Here is an excerpt from “SDR: LIfe-Changing Surgery for Cerebral Palsy” published on The Huffington Post:
My entire life I sat on the sidelines at social events — parties, proms, weddings — because I have cerebral palsy. While I usually never let CP stop me from doing anything, it stopped me from dancing. I was too self-conscious, too stiff, too unsure of how I would move. Falling was my greatest fear.
It was at the age of three that shoes became my symbol of hope. I slipped my hands through shoes — belonging to my parents or 10 older siblings — and crawled throughout the house on my hands and knees. I didn’t give up, paved my own path and figured out a way to walk. This taught me an important lesson that shaped the rest of my life: Anything is possible with determination and a positive attitude.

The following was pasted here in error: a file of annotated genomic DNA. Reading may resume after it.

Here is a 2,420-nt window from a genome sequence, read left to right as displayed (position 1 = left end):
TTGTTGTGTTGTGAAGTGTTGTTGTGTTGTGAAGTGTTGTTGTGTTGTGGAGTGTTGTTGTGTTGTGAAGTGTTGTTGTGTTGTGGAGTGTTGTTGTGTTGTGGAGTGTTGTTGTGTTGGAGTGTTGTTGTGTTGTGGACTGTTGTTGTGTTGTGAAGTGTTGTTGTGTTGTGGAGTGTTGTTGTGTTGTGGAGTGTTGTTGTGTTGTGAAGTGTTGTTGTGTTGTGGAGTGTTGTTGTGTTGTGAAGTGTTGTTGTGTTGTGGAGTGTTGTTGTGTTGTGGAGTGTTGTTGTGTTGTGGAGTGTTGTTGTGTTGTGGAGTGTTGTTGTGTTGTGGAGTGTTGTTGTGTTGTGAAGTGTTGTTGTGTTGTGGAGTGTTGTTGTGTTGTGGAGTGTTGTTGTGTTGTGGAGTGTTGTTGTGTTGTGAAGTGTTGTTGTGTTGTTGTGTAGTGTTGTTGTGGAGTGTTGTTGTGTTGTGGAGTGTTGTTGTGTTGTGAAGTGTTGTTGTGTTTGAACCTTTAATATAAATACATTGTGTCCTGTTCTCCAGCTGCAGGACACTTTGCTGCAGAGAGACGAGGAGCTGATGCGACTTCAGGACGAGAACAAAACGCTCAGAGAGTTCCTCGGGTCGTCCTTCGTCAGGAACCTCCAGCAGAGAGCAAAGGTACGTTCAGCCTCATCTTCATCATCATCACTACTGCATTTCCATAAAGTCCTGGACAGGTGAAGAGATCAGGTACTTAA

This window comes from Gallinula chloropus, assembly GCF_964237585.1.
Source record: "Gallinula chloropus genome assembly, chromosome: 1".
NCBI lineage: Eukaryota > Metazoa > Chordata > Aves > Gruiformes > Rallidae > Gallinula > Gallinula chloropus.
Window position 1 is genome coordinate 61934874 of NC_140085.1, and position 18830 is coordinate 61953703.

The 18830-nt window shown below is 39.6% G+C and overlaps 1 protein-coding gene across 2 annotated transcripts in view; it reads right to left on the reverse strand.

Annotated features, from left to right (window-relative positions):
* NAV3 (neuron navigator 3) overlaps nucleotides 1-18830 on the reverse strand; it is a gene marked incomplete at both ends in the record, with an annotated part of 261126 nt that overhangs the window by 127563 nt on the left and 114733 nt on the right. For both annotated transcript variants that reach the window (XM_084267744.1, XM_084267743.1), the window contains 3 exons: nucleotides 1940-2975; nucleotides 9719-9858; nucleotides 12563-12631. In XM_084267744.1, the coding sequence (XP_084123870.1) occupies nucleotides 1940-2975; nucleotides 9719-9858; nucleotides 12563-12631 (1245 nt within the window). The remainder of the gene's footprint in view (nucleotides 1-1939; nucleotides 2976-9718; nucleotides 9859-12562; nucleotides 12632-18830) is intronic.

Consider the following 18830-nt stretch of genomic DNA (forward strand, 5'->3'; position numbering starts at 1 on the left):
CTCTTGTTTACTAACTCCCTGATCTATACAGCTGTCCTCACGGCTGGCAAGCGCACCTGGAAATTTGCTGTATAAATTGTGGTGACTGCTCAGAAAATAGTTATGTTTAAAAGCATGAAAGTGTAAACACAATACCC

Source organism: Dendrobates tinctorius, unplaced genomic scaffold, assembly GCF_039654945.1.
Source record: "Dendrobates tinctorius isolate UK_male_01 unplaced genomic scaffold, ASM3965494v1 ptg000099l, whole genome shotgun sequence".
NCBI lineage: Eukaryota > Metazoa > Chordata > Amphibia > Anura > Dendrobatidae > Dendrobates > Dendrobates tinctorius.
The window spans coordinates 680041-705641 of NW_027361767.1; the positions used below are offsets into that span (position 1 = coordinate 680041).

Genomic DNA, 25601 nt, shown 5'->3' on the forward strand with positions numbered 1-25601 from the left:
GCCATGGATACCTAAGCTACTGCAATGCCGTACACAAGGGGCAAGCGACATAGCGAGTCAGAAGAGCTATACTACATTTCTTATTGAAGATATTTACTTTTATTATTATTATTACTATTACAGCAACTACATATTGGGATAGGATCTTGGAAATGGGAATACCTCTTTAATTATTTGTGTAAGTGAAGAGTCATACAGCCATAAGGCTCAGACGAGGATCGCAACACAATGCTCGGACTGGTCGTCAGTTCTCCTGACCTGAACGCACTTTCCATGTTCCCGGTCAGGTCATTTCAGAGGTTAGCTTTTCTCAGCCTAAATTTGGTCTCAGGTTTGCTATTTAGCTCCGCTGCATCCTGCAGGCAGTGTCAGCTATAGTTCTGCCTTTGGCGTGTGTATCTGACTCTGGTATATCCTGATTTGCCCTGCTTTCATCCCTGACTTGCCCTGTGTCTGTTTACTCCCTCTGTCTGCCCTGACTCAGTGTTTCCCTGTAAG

An orthopedic surgeon lengthened my Achilles tendons when I was four and a half years old. After walking in other people’s shoes during the primary years of my life, I finally learned to walk on my own two feet. As I grew older, I realized how having cerebral palsy made me different from everyone else. I couldn’t go up and down stairs without assistance. I couldn’t ride a bike. I couldn’t play sports. I was bullied at school and stared at in public.